The Hidden Gems of Miaoli County


Visitors to Taiwan looking for a place to properly unwind often prefer the less developed, less crowded eastern half of the island. But even along the generally highly populated western plain, it is possible to find spots that are relatively unspoiled and can make for a tranquil, relaxing getaway.

A prime example is Miaoli County, which is almost as large in area as New Taipei City, but whereas New Taipei City has a population of slightly over four million, Miaoli has fewer than 550,000 residents.

The biggest settlement in Miaoli has a mere 103,000 people, and much of the county is hilly. This terrain made life difficult for the farmers of yesteryear, and more recently it hindered the development of certain industries. Yet the county’s landscape is now seen as one of its greatest strengths, and not just because Miaoli is a place of considerable and diverse natural beauty.

Cyclists adore the lack of traffic, the turns and gradients, and the views they find on the backroads. Different crops thrive in different places. Mountain ranges and rivers limited people’s movements until a couple of generations ago, and the resulting isolation helped preserve the customs of remote Hakka communities.

It is no surprise that certain parts of Miaoli are already established tourist destinations. Sanyi is well known as a woodcarving center. Dahu is famous for its delicious strawberries. Taian has hot springs. Nanzhuang is populated by a fascinating mix of people, among them Hakka, Hoklo (Taiwanese whose ancestors migrated from China’s Fujian province), and the indigenous Saisiyat and Atayal tribes.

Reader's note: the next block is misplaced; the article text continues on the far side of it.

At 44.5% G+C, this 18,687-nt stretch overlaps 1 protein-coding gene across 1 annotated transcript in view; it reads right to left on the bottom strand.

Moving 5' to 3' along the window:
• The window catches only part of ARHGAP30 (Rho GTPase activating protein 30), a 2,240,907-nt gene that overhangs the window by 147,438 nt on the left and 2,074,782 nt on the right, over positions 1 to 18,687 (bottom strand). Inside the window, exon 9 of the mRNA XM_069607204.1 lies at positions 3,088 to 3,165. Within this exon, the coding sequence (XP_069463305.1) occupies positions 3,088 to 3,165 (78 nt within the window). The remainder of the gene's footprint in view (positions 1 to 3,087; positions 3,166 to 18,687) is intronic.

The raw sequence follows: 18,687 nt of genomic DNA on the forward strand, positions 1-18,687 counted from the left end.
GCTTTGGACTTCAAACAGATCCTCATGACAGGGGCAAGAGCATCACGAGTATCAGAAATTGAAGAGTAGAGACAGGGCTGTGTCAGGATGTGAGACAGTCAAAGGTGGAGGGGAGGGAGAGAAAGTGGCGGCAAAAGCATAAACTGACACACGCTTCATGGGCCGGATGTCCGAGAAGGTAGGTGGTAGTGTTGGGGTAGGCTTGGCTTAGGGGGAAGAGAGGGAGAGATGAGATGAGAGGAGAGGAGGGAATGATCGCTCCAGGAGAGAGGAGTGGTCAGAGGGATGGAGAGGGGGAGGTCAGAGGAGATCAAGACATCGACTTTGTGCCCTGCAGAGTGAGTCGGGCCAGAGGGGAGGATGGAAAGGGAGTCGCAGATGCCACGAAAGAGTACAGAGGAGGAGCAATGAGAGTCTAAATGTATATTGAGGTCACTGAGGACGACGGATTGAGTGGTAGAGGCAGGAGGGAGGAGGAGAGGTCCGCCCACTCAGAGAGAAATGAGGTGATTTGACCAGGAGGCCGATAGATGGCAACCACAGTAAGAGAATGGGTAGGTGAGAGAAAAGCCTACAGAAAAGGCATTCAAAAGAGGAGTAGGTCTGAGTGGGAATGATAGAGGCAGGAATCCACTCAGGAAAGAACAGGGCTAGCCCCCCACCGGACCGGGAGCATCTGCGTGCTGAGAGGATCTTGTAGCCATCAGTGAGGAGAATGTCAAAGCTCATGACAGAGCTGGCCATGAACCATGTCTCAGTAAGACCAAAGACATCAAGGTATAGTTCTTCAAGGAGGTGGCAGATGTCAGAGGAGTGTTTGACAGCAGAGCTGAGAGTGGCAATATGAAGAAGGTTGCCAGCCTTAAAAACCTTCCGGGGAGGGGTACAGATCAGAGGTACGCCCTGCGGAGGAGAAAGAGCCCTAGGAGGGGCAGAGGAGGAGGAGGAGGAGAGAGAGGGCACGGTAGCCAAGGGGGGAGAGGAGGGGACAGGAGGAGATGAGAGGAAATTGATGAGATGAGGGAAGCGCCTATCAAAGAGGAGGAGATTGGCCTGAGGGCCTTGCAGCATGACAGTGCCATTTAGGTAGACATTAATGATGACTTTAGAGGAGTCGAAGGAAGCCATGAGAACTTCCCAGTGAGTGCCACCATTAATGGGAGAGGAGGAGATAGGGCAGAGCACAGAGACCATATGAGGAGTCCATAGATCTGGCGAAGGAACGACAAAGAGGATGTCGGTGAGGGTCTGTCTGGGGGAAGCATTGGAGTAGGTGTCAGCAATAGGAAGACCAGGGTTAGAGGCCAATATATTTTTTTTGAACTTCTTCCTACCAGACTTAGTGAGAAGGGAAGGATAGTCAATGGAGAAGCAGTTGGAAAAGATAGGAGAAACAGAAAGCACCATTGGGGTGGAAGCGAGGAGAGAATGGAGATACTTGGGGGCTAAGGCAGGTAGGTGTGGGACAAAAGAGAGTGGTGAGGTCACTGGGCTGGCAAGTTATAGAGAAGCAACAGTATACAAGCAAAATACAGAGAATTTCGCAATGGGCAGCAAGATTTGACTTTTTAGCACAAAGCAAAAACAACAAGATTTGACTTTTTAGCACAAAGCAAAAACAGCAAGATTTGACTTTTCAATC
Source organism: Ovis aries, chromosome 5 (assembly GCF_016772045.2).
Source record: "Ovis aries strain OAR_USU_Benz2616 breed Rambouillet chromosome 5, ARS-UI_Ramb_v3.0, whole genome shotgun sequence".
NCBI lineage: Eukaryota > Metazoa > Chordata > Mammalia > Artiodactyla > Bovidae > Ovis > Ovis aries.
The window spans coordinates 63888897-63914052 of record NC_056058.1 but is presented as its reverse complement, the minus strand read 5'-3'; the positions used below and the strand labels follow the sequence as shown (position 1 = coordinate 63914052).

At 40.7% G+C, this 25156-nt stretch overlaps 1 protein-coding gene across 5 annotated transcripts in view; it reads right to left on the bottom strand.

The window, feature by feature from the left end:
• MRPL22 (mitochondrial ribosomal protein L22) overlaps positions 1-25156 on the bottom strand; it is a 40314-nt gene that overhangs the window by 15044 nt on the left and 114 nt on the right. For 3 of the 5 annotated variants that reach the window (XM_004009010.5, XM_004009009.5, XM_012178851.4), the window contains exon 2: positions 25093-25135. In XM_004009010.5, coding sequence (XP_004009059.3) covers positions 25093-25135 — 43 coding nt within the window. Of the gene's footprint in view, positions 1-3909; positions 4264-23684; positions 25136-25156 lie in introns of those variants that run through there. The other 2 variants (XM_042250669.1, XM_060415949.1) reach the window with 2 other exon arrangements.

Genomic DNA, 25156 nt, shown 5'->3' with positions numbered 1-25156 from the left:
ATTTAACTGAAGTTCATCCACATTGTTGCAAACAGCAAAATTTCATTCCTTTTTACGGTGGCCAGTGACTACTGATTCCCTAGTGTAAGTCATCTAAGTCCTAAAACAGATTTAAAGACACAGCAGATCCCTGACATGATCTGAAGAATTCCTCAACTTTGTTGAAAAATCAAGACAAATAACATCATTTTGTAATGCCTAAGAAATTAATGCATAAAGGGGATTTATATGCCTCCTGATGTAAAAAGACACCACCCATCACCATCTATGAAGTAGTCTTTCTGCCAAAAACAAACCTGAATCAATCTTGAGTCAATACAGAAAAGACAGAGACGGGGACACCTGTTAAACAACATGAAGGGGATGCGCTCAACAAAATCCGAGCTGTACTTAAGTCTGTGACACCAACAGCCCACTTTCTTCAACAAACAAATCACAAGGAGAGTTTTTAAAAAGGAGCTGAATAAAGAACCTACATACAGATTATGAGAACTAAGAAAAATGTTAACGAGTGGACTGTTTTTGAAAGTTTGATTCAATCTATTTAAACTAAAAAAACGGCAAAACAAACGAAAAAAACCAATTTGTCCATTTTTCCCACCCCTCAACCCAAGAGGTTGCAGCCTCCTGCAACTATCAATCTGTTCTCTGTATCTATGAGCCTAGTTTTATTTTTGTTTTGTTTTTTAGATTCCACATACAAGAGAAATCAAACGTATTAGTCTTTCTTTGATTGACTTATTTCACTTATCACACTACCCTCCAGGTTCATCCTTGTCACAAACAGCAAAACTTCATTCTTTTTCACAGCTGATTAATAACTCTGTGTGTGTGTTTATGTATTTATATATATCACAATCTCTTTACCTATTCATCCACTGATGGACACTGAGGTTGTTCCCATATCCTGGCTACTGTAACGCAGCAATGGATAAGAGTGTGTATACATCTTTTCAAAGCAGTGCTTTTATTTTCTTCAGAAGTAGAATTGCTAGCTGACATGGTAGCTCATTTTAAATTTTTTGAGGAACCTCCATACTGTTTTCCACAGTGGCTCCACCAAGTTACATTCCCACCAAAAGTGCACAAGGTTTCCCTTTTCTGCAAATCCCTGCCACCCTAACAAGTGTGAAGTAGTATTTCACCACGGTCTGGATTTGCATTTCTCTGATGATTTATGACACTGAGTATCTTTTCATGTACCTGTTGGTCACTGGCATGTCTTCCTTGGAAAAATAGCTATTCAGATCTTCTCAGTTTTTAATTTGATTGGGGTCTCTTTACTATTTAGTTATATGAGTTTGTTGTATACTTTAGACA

Sanyi and Nanzhuang recently became members of Cittaslow International, an Italy-based alliance that promotes small towns where lifestyles are grounded in authenticity, health, and traditional craftsmanship.


Taiwan’s Tourism Bureau is now encouraging travelers to turn their attention to other townships in Miaoli County, such as Yuanli and Gongguan. The former abuts the Taiwan Strait and the prosperous municipality of Tai-chung. The latter is located in the very heart of the county.

Much of Yuanli is devoted to the cultivation of rice, but for most of its history, the area was best known for mats, hats, and other items woven by hand using locally grown triangle rushes.

After inexpensive plastic goods became commonplace in the 1970s, this industry nearly died out. Fortunately, artists and community activists stepped in at the beginning of the 21st century to preserve and enhance traditional rush-weaving skills. The Yuanli Triangle Rush Exhibition Hall is not just an excellent place to learn about the craft, but also a source of quality souvenirs.

Visitors with a special interest in industrial processes are likely to enjoy a visit to the Jin Liang Shing Brickworks, less than 1 kilometer from the Yuanli Triangle Rush Exhibition Hall. This factory is geared up for tourists, who learn about every aspect of brickmaking and get to see inside the actual kilns.

Brickwork Museum

In the same neighborhood is a school that looks much as it did during the 1895-1945 period of Japanese colonial rule. After the authorities restored the wooden dormitory buildings at the Shanjiao Elementary School, the campus became one of the county’s most Instagrammed sights.